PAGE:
Agreement in the Medicare Improvement Standard case, Jimmo vs. Sebelius
clearing the way for thousands of Medicare beneficiaries to receive needed health services to maintain their
current level of functioning.
The settlement, which represents a
significant change in Medicare coverage rules, ends Medicare’s longstanding
practice of requiring people to show a likelihood of improvement in order to
receive coverage of skilled care and therapy services.
, which is retroactive to the date the suit was filed –  January
18, 2011 — includes skilled services covered by Medicare Part A and Part B,
such as speech, occupational or physical
, nursing and home health services, even when the goal is maintaining
the patient’s current condition rather than requiring that the patient improve.
“We are not
surprised but are very pleased that the judge ruled the settlement is fair,
reasonable and adequate,” said Gill Deford, Litigation Director of the
Center for Medicare Advocacy
. “This moment is a culmination of two years of hard work, in
conjunction with partners and advocates, to ensure that those who need health
services covered under the Medicare law are not denied based on an illegal,
outdated rule of thumb.”
The Medicare law has never supported the “improvement standard.”
Nevertheless, for decades beneficiaries have been denied needed services
because they are not improving or have “plateaued,” sometimes
with devastating results
. The Center for Medicare Advocacy says
providing maintenance services will save money in the long run, preventing
decline, hospitalizations and need for more expensive services.
The official approval of the settlement means the Centers for Medicare
and Medicaid Services (CMS) must develop and implement an education campaign to
ensure that Medicare providers are not denying coverage for vital maintenance
services to those with any chronic illness who meet other qualifying Medicare
requirements. These illnesses include, but are not limited to, Parkinson’s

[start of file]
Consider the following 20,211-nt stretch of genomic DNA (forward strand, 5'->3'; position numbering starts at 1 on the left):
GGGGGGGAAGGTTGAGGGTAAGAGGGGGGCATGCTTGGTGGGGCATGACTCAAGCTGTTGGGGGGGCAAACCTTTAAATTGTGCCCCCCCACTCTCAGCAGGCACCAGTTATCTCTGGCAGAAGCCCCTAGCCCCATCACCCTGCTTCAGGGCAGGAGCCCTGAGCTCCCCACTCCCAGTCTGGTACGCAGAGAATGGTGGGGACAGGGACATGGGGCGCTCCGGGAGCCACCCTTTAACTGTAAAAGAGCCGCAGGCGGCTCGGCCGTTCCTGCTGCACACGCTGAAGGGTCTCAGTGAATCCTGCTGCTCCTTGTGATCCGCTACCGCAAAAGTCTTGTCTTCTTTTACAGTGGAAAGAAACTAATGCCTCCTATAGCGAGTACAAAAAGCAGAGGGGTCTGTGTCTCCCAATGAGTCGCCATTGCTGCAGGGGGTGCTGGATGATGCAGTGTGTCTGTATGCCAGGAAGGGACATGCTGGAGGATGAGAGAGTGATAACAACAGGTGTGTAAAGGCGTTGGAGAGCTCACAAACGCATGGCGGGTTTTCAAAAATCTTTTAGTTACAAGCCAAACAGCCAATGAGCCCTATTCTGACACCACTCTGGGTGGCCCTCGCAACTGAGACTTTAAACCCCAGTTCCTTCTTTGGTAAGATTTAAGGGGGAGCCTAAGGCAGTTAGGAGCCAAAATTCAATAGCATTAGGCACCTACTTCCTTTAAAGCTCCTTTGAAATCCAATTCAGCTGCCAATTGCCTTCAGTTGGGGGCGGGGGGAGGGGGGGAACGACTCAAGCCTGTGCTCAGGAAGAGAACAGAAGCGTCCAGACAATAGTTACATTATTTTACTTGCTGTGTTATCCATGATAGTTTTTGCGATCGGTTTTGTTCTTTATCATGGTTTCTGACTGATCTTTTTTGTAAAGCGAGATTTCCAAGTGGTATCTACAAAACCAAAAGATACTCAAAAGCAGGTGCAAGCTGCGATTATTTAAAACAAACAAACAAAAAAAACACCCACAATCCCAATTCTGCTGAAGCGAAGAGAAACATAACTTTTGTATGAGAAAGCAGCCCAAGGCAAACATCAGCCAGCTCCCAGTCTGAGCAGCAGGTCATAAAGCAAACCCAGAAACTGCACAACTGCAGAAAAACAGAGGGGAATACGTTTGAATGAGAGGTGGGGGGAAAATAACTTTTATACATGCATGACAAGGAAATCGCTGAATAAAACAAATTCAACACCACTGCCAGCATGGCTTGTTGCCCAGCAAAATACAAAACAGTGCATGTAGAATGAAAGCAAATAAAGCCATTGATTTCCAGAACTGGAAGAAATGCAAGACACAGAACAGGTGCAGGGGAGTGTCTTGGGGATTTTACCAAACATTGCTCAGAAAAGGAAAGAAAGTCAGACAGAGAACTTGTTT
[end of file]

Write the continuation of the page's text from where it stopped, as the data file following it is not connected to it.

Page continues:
disease, Alzheimer’s or other dementia, strokes, heart disease, multiple sclerosis, diabetes
or paralysis.
The “maintenance standard” is effective immediately. If you or someone
you are caring for has a chronic illness and needs skilled services to prevent
further deterioration, contact your health provider. The Center for Medicare
Advocacy is offering a number of resources including Frequently
Asked Questions
 and self-help
those appealing denials.


The dental concerns of elder patients cover a range of oral health problems such as root decay
and periodontal disease. Promoting good oral hygiene can help geriatric patients with
natural teeth or dentures safeguard their oral health between dental visits with the following
practical tips:
  • Patients with limited use of their hands (such as patients with rheumatoid arthritis) try adapting their toothbrushes by inserting the toothbrush handle into a rubber ball or a sponge hair curler. They can also lengthen toothbrush handles with a piece of wood or

  • plastic such as a ruler.Recommend electric toothbrushes for patients with dexterity problems who cannot use a manual toothbrush. Studies have shown electric brushes efficiently remove plaque and aid in gum stimulation.
  • Promote daily brushing and flossing to protect against root and tooth decay.
  • Recommend that patients with partial or full dentures use a soft toothbrush or denturecleaning brush along with a commercially prepared denture powder or paste, hand soap, or baking soda. Dentures should be brushed inside and outside and rinsed with cool water. Remind patients to brush partial dentures, their remaining natural teeth and gums, and especially the teeth supporting the denture.

Recommend submerging dentures in water or a denture-cleaning solution to prevent drying
when not in use. Source: Aging Well Magazine 2011

10 Tips for Communicating with a person with Dementia

Improving your communication
skills will help make caregiving less stressful and will likely improve the
quality of your relationship with your loved one. Good communication skills
will also enhance your ability to handle the difficult behavior you may encounter
as you care for a person with a dementia.
1.       Set
a positive mood for inter-action.
Your attitude and body language